Somewhere in the White House, an aide to President Donald Trump has stuffed the president’s cellphone and other devices under a pillow in a distant room, or perhaps behind the Roosevelt china. Objective: Keep Trump away from any tweeting temptations as fired FBI Director James Comey testifies before the Senate Intelligence Committee. It’s not likely to work.
If the president has not yet taken seriously the separation of powers in the U.S. Constitution, or the document itself, he’s about to go to school.
And he will read over the next few days endless analyses comparing the Watergate hearings of more than 40 years ago to the Russian connection hearings on Capitol Hill, and to the testimony of Comey before Congress. In addition, on the eve of Comey’s appearance, more reports have surfaced, alleging that Trump talked to other intelligence officials to try to get them to rein in Comey’s look at fired National Security Adviser Michael Flynn.
Trump’s already offered a few versions of his firing of Comey: that it came at the recommendation of a senior Justice Department official … or that he decided Comey had to go long ago … or that he thought, as he’s alleged, to have told Russian visitors, that Comey was a “nut job” whose exit would make things easier.
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For Comey’s part, the nation has thus far heard only secondhand reports that Trump had demanded his personal loyalty in a meeting – inappropriate for a sworn official whose first allegiance is to Constitution and the truth. Then there is, for Trump, the potentially dangerous version of the Trump-Comey meeting, in which Trump asked Comey to lay off Flynn, reluctantly, because Flynn is alleged to have deceived Vice President Mike Pence about meetings with Russians.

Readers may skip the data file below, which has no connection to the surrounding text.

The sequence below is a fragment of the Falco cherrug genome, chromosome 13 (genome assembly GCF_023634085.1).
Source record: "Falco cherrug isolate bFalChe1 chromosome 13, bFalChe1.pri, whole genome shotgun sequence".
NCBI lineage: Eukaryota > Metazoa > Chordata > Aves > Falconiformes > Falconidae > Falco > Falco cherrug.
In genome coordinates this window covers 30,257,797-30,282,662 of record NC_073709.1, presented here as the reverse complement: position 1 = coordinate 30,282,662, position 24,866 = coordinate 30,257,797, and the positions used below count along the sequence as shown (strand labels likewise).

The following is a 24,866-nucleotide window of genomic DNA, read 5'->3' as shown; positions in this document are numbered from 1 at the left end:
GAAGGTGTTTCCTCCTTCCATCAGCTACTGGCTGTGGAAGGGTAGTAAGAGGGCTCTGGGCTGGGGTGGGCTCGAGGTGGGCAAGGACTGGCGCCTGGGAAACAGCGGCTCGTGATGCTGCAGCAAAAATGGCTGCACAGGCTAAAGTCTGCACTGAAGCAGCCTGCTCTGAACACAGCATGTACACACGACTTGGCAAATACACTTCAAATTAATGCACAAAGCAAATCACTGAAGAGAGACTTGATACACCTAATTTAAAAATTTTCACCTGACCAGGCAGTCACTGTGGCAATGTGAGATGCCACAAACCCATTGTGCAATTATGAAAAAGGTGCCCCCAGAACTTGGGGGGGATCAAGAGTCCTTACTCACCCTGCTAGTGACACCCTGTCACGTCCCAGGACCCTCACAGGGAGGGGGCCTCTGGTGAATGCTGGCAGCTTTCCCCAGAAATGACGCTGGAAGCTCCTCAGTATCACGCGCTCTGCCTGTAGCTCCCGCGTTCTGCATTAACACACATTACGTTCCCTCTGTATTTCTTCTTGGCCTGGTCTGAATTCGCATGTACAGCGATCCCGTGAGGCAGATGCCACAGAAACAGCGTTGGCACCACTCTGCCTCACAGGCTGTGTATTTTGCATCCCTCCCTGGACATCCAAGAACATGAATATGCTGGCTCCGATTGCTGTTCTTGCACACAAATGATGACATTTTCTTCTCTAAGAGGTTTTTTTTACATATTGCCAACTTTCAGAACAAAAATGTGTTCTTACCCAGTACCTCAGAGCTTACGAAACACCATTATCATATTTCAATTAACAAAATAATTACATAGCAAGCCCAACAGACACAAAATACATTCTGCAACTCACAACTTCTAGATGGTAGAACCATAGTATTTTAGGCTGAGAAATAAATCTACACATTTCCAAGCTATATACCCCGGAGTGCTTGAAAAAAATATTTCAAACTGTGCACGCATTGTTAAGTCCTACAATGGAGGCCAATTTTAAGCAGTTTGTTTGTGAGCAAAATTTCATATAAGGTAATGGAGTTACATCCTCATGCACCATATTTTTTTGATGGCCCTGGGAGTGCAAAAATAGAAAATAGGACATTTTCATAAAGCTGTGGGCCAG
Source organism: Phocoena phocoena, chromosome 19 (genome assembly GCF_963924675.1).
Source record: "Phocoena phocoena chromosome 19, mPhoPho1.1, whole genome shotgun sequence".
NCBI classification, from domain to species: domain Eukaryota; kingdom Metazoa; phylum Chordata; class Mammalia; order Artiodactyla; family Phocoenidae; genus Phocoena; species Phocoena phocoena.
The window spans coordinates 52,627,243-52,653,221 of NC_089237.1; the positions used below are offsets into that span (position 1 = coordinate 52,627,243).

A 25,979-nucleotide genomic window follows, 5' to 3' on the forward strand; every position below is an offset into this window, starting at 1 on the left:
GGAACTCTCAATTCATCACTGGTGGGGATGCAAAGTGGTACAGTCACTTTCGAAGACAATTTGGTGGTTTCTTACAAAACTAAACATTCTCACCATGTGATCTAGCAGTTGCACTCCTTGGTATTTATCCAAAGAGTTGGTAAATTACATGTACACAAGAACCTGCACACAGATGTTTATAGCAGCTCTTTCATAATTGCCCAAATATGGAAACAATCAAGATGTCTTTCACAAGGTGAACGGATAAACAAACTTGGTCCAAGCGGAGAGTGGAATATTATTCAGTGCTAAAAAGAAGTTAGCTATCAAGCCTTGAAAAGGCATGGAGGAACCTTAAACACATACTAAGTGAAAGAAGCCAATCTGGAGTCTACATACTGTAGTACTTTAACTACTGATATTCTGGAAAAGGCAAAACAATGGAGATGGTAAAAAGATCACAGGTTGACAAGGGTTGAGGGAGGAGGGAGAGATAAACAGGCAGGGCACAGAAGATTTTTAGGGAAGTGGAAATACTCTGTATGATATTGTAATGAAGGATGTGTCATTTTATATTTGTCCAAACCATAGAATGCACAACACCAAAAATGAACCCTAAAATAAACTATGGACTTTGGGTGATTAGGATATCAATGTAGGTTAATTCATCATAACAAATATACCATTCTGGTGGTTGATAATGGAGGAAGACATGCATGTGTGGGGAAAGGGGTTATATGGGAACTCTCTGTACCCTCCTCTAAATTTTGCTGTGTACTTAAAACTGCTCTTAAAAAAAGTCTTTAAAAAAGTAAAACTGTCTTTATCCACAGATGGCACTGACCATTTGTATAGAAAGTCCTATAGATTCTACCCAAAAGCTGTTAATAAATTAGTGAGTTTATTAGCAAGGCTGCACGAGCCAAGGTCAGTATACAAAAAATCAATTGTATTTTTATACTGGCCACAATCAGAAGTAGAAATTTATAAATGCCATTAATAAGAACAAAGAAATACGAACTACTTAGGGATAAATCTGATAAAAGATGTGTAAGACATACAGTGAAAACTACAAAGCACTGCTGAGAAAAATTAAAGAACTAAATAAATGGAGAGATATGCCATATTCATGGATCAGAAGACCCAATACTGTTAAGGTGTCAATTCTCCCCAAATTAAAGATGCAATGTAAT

If Comey testifies that Trump did that, the president has a world of trouble before him. Such an action, if investigated and proven to the satisfaction of Congress, would represent an attempted obstruction of justice.
The Watergate hearings chaired by North Carolina Sen. Sam Ervin brought little-known White House aides before the public in historic televised hearings. But these hearings, also to be televised, bring James Comey, a man known to all by now after his earlier testimony, and known as well because of Trump’s attacks on him.
Heading the Senate Intelligence Committee before which Comey will appear is North Carolina Sen. Richard Burr, who now faces the test of his 12-year career in the Senate (and 22 years total in Congress). Burr’s every move will by analyzed with Ervin in mind – comparisons of style, perhaps, but also comparisons measuring Burr’s ability to run the hearings with strength but fairness, and his willingness to take on the power in the White House.
This hearing or likely hearings may not draw Super Bowl ratings, but they’re going to be watched with intensity by millions of Americans. And President Trump, though he may tweet, will not likely be commenting with cracks about ratings or comparisons to his former show, “The Apprentice.” His lawyers will doubtless make one thing clear to the president: James Comey is no apprentice, and the gravity of the outcome will have implications for the future of Trump’s presidency, perhaps even for its length.